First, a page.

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After ICBM Tests, UN Security Council Adopts Wide-Ranging Sanctions Against North Korea

 
 

On Saturday, the United Nations Security Council voted unanimously to adopt a new sanctions resolution against North Korea following the country’s tests of two intercontinental-range ballistic missiles in July.

The sanctions are among the widest-ranging to date at the United Nations and seek to cut off North Korean exports across several industries, including coal, iron ore, lead, lead ore, and seafood.

Previous resolutions had allowed limited exports in these categories. U.S. officials note that the resolution could cost North Korea up to $1 billion a year in lost revenue if implemented fully.

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The resolution (S/RES/2371) was passed unanimously, with China and Russia voting for its passage. Moscow had notably expressed skepticism regarding the facts of North Korea’s July 4 and July 28 launches, arguing that both ballistic missiles were not intercontinental-range missiles, but much shorter-range systems.

The resolution also expressed concern about North Korea’s chemical weapons arsenal, calling on it to accede to the Convention on the Prohibition of Chemical Weapons. North Korea deployed VX nerve agent earlier this year in Kuala Lumpur International Airport to assassinate Kim Jong-nam, North Korean leader Kim Jong-un’s older half-brother.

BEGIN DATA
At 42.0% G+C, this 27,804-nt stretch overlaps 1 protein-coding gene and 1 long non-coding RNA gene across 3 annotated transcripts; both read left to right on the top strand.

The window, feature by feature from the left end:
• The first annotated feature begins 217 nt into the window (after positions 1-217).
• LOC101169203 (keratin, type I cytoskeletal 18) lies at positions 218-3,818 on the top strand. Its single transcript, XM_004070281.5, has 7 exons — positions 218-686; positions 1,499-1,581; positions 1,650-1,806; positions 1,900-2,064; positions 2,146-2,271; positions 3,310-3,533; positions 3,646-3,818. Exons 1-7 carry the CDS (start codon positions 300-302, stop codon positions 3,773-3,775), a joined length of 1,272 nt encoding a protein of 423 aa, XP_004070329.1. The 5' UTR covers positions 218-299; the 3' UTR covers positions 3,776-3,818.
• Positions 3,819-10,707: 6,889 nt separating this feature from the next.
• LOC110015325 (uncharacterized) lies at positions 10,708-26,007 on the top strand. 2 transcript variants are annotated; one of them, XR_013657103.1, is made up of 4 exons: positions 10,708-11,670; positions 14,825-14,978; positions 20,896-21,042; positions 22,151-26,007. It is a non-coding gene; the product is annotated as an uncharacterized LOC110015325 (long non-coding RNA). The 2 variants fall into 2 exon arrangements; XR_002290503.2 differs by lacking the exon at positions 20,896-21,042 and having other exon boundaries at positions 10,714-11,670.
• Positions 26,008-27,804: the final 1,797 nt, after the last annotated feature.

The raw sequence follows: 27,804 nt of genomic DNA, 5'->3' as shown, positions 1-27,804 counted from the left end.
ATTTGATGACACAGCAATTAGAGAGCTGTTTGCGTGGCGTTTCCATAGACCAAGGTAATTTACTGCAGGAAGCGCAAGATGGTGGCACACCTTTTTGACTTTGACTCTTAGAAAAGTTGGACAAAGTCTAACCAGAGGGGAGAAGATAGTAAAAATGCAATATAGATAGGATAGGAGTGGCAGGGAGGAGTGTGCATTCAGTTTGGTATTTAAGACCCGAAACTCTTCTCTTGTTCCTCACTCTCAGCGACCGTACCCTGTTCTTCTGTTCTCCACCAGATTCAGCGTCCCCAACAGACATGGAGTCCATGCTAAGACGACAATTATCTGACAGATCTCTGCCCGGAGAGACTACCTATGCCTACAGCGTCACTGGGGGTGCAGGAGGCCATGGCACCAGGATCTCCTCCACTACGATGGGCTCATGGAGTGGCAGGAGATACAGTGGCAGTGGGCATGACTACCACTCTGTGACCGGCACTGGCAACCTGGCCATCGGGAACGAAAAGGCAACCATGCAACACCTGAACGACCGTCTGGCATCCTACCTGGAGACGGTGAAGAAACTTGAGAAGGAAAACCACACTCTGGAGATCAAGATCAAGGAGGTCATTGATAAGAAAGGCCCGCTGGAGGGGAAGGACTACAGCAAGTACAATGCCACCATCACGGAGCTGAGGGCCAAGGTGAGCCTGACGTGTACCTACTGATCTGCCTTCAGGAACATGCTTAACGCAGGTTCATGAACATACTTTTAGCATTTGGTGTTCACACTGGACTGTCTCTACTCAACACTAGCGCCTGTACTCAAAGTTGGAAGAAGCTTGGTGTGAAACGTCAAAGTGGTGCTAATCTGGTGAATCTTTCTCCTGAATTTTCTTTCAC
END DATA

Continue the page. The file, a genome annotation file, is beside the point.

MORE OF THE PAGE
The Trump administration is treating the passage of the resolution as a victory for its policy of pursuing maximum pressure against North Korea. The sanctions intensify two previous rounds of UN Security Council sanctions put in place last year after North Korea’s fourth and fifth nuclear tests respectively.

However, as with most UN Security Council sanctions against North Korea, implementation will likely continue to be a challenge, with member states falling behind on notification requirements. While North Korea will likely lose out on additional export revenue, it may not lose nearly as much as $1 billion a year without sufficient implementation from UN member states, chief among them China, which accounts for more than 85 percent of all of North Korea’s trade.

In addition to a new round of sanctions, the Security Council resolution adopted Saturday also added several North Korean officials to a travel ban list and also froze their assets. It additionally designated various North Korean entities for an asset freeze.

The passage of this resolution could delay any decision by the United States to move forward with a unilateral regime of secondary sanctions against entities and individuals — primarily in China and Russia — accused of facilitating North Korea’s ballistic missile and nuclear program.

Both Beijing and Moscow, in the end, may have acquiesced to Saturday’s resolution to forestall such a decision by the Trump administration, which has been considering secondary sanctions since it began a policy review on North Korea earlier this year.

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